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Stonington, Connecticut

From Wikipedia, the free encyclopedia

Stonington, Connecticut
Town
Water Street at Church Street, Stonington, CT.JPG
Official seal of Stonington, Connecticut
Seal
Location in New London County, Connecticut
Coordinates: 41°21′54″N 71°54′24″W / 41.36500°N 71.90667°W / 41.36500; -71.90667
CountryUnited States
StateConnecticut
CountyNew London
Metropolitan areaNew London
Settled1649
Established1662
Government
 • TypeSelectman-town meeting
 • First selectmanDanielle Chesebrough
 • Other selectmenJune Strunk (D), Deborah Downie (R)
Area
 • Total0.74 sq mi (1.93 km2)
 • Land0.34 sq mi (0.88 km2)
 • Water0.40 sq mi (1.04 km2)
Elevation
75 ft (23 m)
Population
 (2010)
 • Total18,545
 • Estimate 
(2019)[2]
18,436
 • Density2,592.38/sq mi (1,000.87/km2)
Time zoneUTC-5 (Eastern)
 • Summer (DST)UTC-4 (Eastern)
ZIP code
06355, 06378, 06379
Area code(s)860, 959
FIPS code09-73770
GNIS feature ID0213513
Websitewww.stonington-ct.gov

The town of Stonington is located in New London County, Connecticut in the state's southeastern corner. It includes the borough of Stonington, the villages of Pawcatuck, Lords Point, and Wequetequock, and the eastern halves of the villages of Mystic and Old Mystic (the other halves being in the town of Groton). The population of the town was 18,545 at the 2010 census.[3]

History

The first European colonists established a trading house in the Pawcatuck section of town in 1649. The present territory of Stonington was part of lands that had belonged to the Pequot people, who referred to the areas making up Stonington as Pawcatuck (Stony Brook to the Pawcatuck River) and Mistack (Mystic River to Stony Brook). It was named "Souther Towne" or Southerton by Massachusetts in 1658, and officially became part of Connecticut in 1662 when Connecticut received its royal charter. Southerton was renamed "Mistick" in 1665,[4]:26 and finally named Stonington in 1666,[4]:36 meaning "stony town".[5] Thomas Miner, Walter Palmer, George Denison, William Chesebrough, and Thomas Stanton were the founders. The town of North Stonington was set off as a parish from Stonington in 1724 and incorporated as a town in 1807.

Stonington first gained wealth in the 1790s when its harbor was home to a fleet engaged in the profitable seal hunting trade in which seals were hunted on islands off the Chilean and Patagonian coasts, and their skins were sold as fur in China.[6]

Stonington repulsed two British naval bombardments. One was a desultory bombardment during the American Revolution by Sir James Wallace in the frigate HMS Rose on August 30, 1775. The other was a more damaging three-day affair between August 9 and 12, 1814 during the War of 1812. British vessels HMS Ramillies, HMS Pactolus, HMS Dispatch, and HMS Terror under the command of Sir Thomas Hardy appeared offshore on August 9. The British demanded immediate surrender, but Stonington's citizens replied with a note that stated, "We shall defend the place to the last extremity; should it be destroyed, we shall perish in its ruins."[7] For three days, the Royal Navy pounded the town, but the only fatality was that of an elderly woman who was already mortally ill. The British sailed off on August 12 after suffering many dead and wounded. The battle was notable for the British utilizing stinkpots, a Chinese weapon, during the bombardment.[8] American poet Philip Freneau wrote (in part):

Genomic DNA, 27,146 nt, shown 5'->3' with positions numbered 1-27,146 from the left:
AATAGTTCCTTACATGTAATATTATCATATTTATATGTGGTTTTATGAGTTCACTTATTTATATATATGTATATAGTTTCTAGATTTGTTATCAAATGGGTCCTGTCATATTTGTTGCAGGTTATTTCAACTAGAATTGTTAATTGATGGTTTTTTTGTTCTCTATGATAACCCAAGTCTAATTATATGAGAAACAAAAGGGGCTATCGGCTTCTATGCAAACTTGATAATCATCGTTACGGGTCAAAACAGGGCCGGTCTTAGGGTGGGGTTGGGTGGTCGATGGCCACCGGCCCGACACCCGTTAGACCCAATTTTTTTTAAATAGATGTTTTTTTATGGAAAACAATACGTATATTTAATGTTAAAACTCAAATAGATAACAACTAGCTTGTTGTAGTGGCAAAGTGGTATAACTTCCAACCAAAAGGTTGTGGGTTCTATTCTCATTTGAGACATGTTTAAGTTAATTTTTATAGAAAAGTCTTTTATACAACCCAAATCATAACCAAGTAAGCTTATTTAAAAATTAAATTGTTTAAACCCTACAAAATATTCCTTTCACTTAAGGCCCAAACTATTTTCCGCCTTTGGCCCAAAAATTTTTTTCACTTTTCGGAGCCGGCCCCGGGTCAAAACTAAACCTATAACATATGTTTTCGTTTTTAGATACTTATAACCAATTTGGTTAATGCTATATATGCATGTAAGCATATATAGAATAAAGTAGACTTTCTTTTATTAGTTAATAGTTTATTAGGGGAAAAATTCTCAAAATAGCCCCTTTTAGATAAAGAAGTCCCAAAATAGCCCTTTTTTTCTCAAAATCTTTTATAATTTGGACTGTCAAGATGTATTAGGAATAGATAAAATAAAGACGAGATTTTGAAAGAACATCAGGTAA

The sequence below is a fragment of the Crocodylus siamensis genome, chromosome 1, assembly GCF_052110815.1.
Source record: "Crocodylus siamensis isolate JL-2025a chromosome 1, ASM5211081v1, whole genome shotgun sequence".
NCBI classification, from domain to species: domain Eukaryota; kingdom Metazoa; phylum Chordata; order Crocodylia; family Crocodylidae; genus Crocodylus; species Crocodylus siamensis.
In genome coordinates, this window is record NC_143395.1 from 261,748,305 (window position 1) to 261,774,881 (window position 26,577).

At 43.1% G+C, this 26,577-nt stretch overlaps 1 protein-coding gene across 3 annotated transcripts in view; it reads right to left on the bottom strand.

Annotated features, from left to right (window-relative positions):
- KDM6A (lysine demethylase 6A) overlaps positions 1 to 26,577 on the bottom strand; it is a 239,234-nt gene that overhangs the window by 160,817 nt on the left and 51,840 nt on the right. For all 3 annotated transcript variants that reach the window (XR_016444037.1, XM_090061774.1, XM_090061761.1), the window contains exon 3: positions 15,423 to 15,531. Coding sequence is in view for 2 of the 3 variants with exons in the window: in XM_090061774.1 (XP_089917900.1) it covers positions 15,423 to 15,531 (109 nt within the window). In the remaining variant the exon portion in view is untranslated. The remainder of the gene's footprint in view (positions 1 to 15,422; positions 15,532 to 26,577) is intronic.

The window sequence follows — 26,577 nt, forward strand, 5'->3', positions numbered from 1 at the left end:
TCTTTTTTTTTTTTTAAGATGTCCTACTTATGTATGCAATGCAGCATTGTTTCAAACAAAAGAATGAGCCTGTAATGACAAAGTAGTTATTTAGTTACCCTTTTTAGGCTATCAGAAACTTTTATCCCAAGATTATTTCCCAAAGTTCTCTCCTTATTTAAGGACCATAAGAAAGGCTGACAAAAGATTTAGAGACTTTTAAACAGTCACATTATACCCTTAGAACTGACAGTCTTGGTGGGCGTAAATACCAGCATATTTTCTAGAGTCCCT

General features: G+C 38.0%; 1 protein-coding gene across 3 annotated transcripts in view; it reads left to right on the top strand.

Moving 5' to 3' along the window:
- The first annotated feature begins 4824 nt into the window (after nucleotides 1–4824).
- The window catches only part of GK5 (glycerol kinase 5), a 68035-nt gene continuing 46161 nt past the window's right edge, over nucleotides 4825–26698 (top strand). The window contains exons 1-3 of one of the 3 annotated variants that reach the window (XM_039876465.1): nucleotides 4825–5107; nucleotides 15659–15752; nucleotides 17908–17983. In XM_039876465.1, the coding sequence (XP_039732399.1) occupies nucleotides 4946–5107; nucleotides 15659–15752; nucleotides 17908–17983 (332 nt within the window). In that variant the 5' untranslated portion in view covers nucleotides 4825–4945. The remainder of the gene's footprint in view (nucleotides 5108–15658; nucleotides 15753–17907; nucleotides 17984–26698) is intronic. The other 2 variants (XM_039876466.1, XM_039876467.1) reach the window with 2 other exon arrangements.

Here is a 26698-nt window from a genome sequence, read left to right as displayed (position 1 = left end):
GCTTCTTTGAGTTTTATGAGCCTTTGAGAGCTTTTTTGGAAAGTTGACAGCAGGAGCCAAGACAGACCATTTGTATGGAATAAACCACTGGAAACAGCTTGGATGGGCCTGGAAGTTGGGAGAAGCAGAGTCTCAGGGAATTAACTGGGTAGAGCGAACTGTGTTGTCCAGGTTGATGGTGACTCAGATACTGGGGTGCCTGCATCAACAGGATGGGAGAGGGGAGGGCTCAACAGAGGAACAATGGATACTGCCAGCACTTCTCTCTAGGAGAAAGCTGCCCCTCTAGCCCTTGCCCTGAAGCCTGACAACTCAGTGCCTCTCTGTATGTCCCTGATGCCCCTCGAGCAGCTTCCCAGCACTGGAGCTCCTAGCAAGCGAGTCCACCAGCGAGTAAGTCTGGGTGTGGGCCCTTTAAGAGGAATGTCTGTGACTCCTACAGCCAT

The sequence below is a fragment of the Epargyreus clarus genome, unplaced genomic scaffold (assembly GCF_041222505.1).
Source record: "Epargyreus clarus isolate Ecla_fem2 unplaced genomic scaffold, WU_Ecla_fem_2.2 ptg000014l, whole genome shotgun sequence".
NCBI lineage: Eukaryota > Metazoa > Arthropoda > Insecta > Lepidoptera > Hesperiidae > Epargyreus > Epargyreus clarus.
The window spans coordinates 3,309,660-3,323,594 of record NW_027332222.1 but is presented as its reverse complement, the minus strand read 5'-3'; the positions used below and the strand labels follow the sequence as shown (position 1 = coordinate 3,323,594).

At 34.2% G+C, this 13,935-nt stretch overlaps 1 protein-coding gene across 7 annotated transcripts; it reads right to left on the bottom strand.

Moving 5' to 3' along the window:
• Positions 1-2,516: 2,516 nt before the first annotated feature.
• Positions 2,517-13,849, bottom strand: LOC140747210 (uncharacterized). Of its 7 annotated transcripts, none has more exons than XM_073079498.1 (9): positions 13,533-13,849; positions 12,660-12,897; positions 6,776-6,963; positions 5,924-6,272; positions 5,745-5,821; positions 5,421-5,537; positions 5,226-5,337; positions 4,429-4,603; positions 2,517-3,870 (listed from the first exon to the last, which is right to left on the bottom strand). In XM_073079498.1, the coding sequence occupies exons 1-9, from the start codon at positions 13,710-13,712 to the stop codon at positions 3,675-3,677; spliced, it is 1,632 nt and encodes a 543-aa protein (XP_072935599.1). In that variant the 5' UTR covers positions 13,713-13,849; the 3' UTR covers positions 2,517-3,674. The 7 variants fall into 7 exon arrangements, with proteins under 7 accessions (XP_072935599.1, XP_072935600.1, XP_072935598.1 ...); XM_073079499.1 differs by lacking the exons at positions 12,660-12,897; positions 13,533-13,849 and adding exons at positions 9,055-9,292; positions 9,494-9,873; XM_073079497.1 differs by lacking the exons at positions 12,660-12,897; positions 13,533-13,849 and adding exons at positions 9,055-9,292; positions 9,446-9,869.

Cannon Square memorializes the repelled British Naval attack
Cannon Square memorializes the repelled British Naval attack
The bombardiers with bomb and ball
Soon made a farmer's barrack fall,
And did a cow-house badly maul
That stood a mile from Stonington.
They kill'd a goose, they kill'd a hen
Three hogs they wounded in a pen—
They dashed away and pray what then?
This was not taking Stonington.
But some assert, on certain grounds,
(Beside the damage and the wounds),
It cost the king ten thousand pounds
To have a dash at Stonington.

A memorial in Cannon Square at the center of town serves as a memorial to the 1814 attack. The memorial consists of two 18-pounder cannon which held off the British fleet, plus a granite obelisk.[9]

A sealing fleet consisting of 6 Stonington ships, under the command of Benjamin Pendleton, sailed during the 1820–21 season. The fleet was composed of Pendleton's Frederick, the Hersilia captained by James P. Sheffield, the Hero captained by Nathaniel Brown Palmer, the Free Gift captained by Thomas Dunbar, the Express captained by Ephraim Williams, and the Essex captained by Josiah C. Chester. The fleet operated from Deception Island, and Palmer reported sighting Palmer Land on 16 Nov. 1820.[10]

The Stonington Harbor Light is a low stone building erected in 1823. In the 19th century, Stonington supported a small fishing, whaling, and sealing fleet, with some direct trade with the West Indies—enough in volume for it to be made a port of entry in 1842. The small granite Customs House faces Main Street just north of Cannon Square.

The New London and Stonington Railroad Company was incorporated on July 29, 1852. The Groton and Stonington Street Railway was a trolley line created in 1904 to serve the Stonington area. The trolley was dismantled and replaced by buses in 1928.[11]

In recent decades, Stonington has experienced a large influx of new home owners using historic Stonington Borough houses as second homes. The town has undergone a widespread reconditioning of these homes since the mid-1990s, when an altercation over redevelopment rights attracted substantial news coverage about Stonington's revitalization.[12]

Geography

Shops and restaurants in Historic Stonington Borough, along Water Street
Shops and restaurants in Historic Stonington Borough, along Water Street

According to the United States Census Bureau, the town has a total area of 50.0 sq mi (129.6 km2), of which 38.7 sq mi (100.2 km2) is land and 11.4 sq mi (29.4 km2) (or 22.68%), is water.